Securities Arbitration: 3 Common Questions Answered by Our Attorneys

Securities Arbitration LawyersClients of brokerage firms are required to arbitrate any dispute with a brokerage firm through FINRA Dispute Resolution.

Investors who are seeking recourse for unsuitable investments, misrepresentations, churning, selling away, theft and other financial advisor wrongdoing are generally contractually obligated to arbitrate in a FINRA sponsored arbitration forum and are not allowed to sue their brokerage firm in court.

Have you suffered significant losses? Contact our securities arbitration attorneys to get your questions answered and find out your options for recovery: 844-689-5754

As securities arbitration attorneys handling these types of cases nationwide, we have represented thousands of clients over the years and have been frequently asked certain common questions which we will answer in a general sense.

1. Will my advisor be fired because I am making a claim?

We hear this question often. I suspect that good natured investors with legitimate complaints about their advisor have often developed a long term relationship and don’t wish them any harm despite having actionable and often very serious claims. The answer is that although we don’t control what a brokerage firm will do with the allegations in a claim and the information they learn during the course of a case, firings based on a single customer complaint are rare.

As a practicing lawyer in this field, I have rarely seen where a brokerage firm terminates an advisor based on one customer complaint or FINRA case. However, if the behavior is egregious enough or if there are multiple similar serious complaints, this may lead to a termination. The brokerage firms look at many variables to determine whetherto fire one of their advisors.

For example, if the case is based on or involves an investment product that a brokerage firm created and distributed, in our experience, brokerage firms will rarely terminate their advisor over a complaint related to such a proprietary product. On the other hand, theft of client funds, fabrication of fraudulent statements and selling awayhave led to terminations that we have observed.

2. Will I sue my advisor?

The answer to this question depends on the specific facts and circumstances and the lawyer’s strategy. Preliminarily, under general legal principles, brokerage firms are automatically responsible for most if not all of an advisor’s conduct as long as it is in the course of performing their job as an advisor. The legal term for a principal being responsible for his agent is “respondeat superior”.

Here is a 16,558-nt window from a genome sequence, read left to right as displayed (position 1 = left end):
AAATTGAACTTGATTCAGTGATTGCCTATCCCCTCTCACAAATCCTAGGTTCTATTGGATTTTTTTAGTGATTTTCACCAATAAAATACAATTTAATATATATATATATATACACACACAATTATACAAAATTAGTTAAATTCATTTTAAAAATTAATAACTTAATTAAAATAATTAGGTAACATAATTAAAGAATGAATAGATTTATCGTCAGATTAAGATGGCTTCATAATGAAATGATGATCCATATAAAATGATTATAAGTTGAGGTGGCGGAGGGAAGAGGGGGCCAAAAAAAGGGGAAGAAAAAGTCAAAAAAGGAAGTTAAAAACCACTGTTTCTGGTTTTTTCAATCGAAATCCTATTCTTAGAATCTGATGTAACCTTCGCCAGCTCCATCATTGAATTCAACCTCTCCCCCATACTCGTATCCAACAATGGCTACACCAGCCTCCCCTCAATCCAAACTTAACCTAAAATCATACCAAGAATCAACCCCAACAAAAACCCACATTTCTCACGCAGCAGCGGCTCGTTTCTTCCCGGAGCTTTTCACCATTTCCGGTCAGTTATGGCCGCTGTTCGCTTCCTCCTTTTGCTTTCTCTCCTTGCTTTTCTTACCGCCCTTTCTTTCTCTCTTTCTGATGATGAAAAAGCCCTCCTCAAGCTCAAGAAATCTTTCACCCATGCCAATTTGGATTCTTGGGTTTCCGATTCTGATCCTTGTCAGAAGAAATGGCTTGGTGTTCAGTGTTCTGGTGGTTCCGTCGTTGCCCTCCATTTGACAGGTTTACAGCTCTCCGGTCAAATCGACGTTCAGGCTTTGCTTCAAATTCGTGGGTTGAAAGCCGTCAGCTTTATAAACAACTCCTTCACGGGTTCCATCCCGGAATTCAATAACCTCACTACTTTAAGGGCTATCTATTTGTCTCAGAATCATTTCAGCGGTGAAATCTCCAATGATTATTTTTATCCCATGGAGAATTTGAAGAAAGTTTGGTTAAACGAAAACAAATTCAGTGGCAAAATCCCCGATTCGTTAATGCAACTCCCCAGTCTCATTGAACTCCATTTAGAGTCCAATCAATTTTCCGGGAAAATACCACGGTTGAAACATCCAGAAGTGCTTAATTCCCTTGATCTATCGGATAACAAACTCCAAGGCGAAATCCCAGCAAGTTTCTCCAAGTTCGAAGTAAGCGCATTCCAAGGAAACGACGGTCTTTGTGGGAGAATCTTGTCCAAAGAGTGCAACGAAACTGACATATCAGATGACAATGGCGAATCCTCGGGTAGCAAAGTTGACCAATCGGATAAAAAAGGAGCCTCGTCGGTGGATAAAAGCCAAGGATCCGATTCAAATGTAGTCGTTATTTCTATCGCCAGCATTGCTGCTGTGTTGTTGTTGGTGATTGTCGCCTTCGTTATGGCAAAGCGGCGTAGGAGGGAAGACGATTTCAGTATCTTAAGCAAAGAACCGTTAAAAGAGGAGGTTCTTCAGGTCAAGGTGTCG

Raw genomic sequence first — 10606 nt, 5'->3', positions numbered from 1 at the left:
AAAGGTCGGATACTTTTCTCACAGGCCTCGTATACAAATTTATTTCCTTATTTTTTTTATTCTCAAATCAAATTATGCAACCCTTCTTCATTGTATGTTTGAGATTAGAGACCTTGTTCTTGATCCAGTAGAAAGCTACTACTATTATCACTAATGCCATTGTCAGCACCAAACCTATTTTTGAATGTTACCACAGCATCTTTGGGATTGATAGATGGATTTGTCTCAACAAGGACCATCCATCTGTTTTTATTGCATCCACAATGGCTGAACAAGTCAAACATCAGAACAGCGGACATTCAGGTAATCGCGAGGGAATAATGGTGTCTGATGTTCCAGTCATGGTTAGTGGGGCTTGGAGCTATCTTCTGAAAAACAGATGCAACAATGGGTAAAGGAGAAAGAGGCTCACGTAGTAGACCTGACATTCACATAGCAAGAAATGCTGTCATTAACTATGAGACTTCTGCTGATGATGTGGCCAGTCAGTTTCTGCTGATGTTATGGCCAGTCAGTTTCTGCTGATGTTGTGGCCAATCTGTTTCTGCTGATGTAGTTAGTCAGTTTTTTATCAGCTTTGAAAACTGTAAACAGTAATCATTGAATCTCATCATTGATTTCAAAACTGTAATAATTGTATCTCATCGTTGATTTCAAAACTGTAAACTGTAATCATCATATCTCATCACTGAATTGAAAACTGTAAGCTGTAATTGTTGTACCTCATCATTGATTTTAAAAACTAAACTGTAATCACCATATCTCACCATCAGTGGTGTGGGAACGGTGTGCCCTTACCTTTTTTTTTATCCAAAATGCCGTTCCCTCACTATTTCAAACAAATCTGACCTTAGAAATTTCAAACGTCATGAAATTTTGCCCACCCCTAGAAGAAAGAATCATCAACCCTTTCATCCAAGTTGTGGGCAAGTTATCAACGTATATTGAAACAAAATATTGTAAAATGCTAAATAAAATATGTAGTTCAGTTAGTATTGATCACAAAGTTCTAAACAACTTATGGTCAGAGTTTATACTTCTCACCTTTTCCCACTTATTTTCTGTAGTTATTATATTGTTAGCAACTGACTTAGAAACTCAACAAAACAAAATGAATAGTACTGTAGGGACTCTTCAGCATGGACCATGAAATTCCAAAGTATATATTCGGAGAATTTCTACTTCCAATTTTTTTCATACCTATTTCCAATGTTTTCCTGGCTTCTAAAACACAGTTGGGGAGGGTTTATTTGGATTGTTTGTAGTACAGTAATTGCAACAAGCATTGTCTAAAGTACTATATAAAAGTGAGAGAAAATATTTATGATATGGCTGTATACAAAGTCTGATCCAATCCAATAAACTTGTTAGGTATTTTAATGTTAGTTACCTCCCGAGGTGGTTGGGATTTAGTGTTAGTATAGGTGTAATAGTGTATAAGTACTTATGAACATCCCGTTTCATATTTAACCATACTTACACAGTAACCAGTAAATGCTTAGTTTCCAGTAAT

The legal term for whether an employee or agent is acting as an advisor is “in the course and scope”. So, generally, if the financial advisor that is registered and/or employed with a brokerage firm is providing investment related services, then the brokerage firm is usually responsible for the advisor’s wrongful conduct.

As a general rule, Sonn Law Group will not sue the individual advisor in addition to the brokerage firm where the advisor was employed and/or registered. We generally don’t sue the individual advisor for may reasons, but once central reason is that it is unnecessary, as the brokerage firm will almost always be legally responsible for the advisor’s bad behavior.

If the advisor is sued personally, he can retain his own counsel which may result in two different lawyers defending the case. This may allow the brokerage firm and advisor a strategic advantage. Like any general rule, there are always exceptions and decisions must ne made on a case by case basis.

3. Do I have to sell my investment to bring a FINRA arbitration claim?

We hear this question all the time. The simple answer is no. There is no requirement that investors pursuing a FINRA arbitration claim against a brokerage firm sell the security or securities in which they have sustained losses for which they are seeking damages. As a matter of fact, state and federal securities laws specifically allow for one calculation of damages if the investor still maintains the securities. This is called rescission.

The laws also allow for a different damages calculation if the investor already sold the security which forms the basis of the claim. However, brokerage firms defending FINRA arbitration claims will often challenge damages that investors sustained after they filed a FINRA arbitration claim and claim that the investor had a duty to mitigate or an obligation to take steps to stop the loss or sell.

Given the unique facts of every case, investors will generally need to obtain and consider legal, financial and personal information prior to deciding what do with securities they own that are the basis of the claim.

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